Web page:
Author Topic: boost and cut from non-inverting opamp amplifier  (Read 573 times)

bartimaeus

boost and cut from non-inverting opamp amplifier
« on: October 24, 2020, 07:35:24 PM »
hello! super basic question here... i'm trying to wire up a non-inverting amplifier to get unity gain, boost, or cut from a DPDT on/off/on toggle switch, with separate controls for the boost and cut levels. does this seem like it'd get the job done?



some questions that immediately spring to mind: would i be better off always boosting, and then attenuating for "unity"? should i be worried about the value of the input resistor, when i short out the pot in the feedback loop?

thank you for any thoughts or advice!

Rob Strand

Re: boost and cut from non-inverting opamp amplifier
« Reply #1 on: October 24, 2020, 07:49:16 PM »
What you have is fine but you can do it with a single SPDT by switching R2 instead of RV1, then RV2 and R2 switch to ground.

You can see the pattern in the front end of this Peavey schematic, top left.   Ignore C5, R5, S1.

http://www.freeinfosociety.com/media/images/2085.gif

The advantage of your circuit is it shorts RV1 which reduces noise.  However by choosing a smaller RV1 value you can get the noise down to a low level.
Plopping around the pot since an early age.

bartimaeus

Re: boost and cut from non-inverting opamp amplifier
« Reply #2 on: October 24, 2020, 10:53:12 PM »
thank you very much for the fast feedback!

being able to use an spdt is pretty handy, though i do want to keep this as low-noise as possible. i did some googling about feedback resistor values, and ended up with this:


do you think this will be best of both worlds? i read it's good to add a resistor on the input that matches the one in the feedback loop for "offset current compensation"?
https://electronics.stackexchange.com/questions/56727/what-is-the-purpose-of-a-resistor-in-the-feedback-path-of-a-unity-gain-buffer


Rob Strand

Re: boost and cut from non-inverting opamp amplifier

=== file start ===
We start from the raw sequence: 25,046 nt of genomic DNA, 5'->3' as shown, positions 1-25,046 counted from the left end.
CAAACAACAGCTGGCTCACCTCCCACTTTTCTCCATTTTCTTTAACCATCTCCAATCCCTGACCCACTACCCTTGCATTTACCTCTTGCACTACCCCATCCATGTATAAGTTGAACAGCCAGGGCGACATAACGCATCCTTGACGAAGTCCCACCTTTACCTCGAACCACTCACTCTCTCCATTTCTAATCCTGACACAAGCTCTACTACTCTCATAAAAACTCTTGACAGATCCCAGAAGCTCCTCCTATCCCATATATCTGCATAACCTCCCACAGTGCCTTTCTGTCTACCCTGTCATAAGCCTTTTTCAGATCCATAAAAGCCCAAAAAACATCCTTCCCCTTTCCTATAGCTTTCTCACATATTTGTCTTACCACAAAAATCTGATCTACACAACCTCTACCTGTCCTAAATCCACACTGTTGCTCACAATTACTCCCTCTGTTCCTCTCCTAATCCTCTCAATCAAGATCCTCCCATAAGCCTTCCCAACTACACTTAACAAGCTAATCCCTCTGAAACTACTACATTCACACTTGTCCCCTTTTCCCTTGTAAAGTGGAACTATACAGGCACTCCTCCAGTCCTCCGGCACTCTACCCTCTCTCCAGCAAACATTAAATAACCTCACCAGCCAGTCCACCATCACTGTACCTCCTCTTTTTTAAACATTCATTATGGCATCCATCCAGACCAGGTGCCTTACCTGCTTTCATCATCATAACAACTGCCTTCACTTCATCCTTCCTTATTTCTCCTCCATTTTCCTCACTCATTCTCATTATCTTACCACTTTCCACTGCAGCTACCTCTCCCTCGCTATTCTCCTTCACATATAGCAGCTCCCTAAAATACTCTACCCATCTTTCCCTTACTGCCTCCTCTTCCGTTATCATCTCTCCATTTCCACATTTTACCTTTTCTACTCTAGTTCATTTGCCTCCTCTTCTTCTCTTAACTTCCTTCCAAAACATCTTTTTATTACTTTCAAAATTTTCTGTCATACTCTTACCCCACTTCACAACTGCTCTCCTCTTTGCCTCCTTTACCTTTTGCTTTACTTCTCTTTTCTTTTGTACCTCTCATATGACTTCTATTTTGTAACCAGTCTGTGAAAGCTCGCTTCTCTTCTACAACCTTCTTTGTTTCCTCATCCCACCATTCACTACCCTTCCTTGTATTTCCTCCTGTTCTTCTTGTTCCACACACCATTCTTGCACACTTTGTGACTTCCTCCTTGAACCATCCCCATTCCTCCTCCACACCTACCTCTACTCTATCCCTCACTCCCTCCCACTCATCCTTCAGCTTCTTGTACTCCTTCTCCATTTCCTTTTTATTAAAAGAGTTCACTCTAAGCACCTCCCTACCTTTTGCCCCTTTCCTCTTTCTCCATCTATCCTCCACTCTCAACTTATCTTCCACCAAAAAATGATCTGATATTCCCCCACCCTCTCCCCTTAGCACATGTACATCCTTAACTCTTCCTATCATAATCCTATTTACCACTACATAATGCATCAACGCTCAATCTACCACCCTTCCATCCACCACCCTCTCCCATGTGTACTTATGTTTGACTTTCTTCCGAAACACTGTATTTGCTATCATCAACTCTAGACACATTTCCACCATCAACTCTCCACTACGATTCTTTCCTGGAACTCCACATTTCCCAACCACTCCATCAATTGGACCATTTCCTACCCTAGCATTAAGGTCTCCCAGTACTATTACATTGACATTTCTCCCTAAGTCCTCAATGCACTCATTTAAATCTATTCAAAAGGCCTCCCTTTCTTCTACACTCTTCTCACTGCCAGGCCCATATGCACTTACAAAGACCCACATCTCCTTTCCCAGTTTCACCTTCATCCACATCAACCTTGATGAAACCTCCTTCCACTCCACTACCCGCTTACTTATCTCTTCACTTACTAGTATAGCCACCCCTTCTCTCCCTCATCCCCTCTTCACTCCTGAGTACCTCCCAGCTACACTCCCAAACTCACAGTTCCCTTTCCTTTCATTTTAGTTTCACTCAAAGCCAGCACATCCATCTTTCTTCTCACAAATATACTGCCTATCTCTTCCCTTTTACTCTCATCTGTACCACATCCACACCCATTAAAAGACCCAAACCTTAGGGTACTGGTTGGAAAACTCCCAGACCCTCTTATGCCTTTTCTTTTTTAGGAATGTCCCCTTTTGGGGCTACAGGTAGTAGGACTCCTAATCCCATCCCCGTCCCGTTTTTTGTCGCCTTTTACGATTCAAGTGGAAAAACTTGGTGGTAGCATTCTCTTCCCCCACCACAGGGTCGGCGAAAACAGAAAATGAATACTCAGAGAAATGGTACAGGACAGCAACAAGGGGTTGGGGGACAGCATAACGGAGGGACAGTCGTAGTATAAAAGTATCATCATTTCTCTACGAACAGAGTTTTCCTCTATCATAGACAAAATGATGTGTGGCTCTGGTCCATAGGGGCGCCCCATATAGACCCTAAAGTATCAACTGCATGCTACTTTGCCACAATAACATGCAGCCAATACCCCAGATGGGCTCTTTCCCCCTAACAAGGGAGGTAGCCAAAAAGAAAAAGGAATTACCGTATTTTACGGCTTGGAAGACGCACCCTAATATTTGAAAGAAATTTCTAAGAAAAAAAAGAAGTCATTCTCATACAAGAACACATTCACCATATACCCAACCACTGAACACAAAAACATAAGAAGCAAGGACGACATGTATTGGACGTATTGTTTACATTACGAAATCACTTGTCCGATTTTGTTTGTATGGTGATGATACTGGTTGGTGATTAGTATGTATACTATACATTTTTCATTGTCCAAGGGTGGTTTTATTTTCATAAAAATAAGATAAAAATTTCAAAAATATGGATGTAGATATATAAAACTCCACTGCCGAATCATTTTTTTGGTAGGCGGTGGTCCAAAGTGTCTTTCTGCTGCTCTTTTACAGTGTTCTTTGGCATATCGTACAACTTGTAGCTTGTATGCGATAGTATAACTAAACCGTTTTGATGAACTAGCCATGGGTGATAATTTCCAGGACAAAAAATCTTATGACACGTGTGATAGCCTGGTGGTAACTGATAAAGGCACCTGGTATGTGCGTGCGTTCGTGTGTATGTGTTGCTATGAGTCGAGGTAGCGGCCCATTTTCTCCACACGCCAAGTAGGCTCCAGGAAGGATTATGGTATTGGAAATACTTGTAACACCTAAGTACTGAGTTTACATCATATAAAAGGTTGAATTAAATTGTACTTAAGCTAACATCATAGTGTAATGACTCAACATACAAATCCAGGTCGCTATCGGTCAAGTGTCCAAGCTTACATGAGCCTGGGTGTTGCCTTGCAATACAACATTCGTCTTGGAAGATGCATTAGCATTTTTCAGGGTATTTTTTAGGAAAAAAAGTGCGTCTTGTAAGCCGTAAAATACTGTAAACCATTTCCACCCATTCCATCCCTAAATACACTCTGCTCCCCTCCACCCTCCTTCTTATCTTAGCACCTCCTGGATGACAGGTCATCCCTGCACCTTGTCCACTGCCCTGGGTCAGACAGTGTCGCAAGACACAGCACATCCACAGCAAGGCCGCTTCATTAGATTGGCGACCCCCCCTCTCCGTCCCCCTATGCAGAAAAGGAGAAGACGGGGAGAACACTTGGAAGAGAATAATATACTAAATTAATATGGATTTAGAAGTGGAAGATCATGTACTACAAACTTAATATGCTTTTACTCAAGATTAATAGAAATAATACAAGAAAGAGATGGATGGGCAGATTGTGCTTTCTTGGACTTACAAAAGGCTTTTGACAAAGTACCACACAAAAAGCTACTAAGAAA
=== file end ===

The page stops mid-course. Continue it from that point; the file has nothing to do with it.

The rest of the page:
« Reply #3 on: October 24, 2020, 11:21:23 PM »
Quote
do you think this will be best of both worlds? i read it's good to add a resistor on the input that matches the one in the feedback loop for "offset current compensation"?
For audio you normally aren't too concerned about offset currents because audio eventually high-pass filters the DC somewhere along the way.   If you are building circuits which amplify DC and you want the DC offsets to be stable then it's something that is of a major concern.


The NE5532 probably shouldn't be driving any lower than 600ohm.     Since your output could feed 1K (R4) the feedback resistors probably shouldn't present below about 1.5k in order to keep the load above 600 ohms.

A hidden source of noise is the 1M input resistor R1 and the impedance of input source.   The size of C1 has an impact as well.  The NE5532 has a high input noise current so high input impedances contribute to noise.    If the input source is a guitar then the input impedances isn't low so the sets a limit to how low the noise can go.        All said and done there is often little gain using feedback resistors less than about 4.7k.

FWIW, there's a whole lot of finer points regarding bias current compensation.   The correct way to do it is the DC impedance feeding each opamp input has the same resistance.    The DC resistance to the opamp + input isn't just the series resistance R5, it is R1 + R5.  So as you can see you should match 1M+100R on the opamp - input.   That's going to be a lot of noise!    If you *had* to do bias current compensation you would use 1M+100R on the opamp -input but put a cap across the feedback resistor so there is no noise for AC.   However that would still be wrong.   The other point is the DC resistance presented to the opamp - pin  RV1 in parallel with R2.    Anyway as you can see to do bias compensation correctly there's many details.  For audio it's something to be aware of but you don't want to be compromising the noise or adding a whole lot of components to solve a problem that does't need to be solved.

But ahhh, there's still more.   In your circuit the DC offset changes because the circuit has DC gain and that's going to cause a pop when you change between the two settings.   The way around that would be a cap in series with RV1.    You will also need to put a 1M resistor across the switch so RV1 doesn't completely switch out, it leaves a 1M DC path so the cap doesn't cause pop.

You should put a 2M2 resistor to ground on the input to stop pops when you plug in the input.

   
Plopping around the pot since an early age.

bartimaeus

Re: boost and cut from non-inverting opamp amplifier
« Reply #4 on: October 25, 2020, 12:24:23 AM »
thank you again for taking the time to explain this! as always, blindly applying techniques from google just causes more problems huh!

in this case, iím happy to say itís just for audio haha! so iíll let any offset currents be. but i appreciate you explaining the right ways to deal with it!

as for the 2M2, is it acceptable to just make R1 a higher value and move it to the other side of C1, so it can set the input impedance and shunt any stray current from the cap to ground?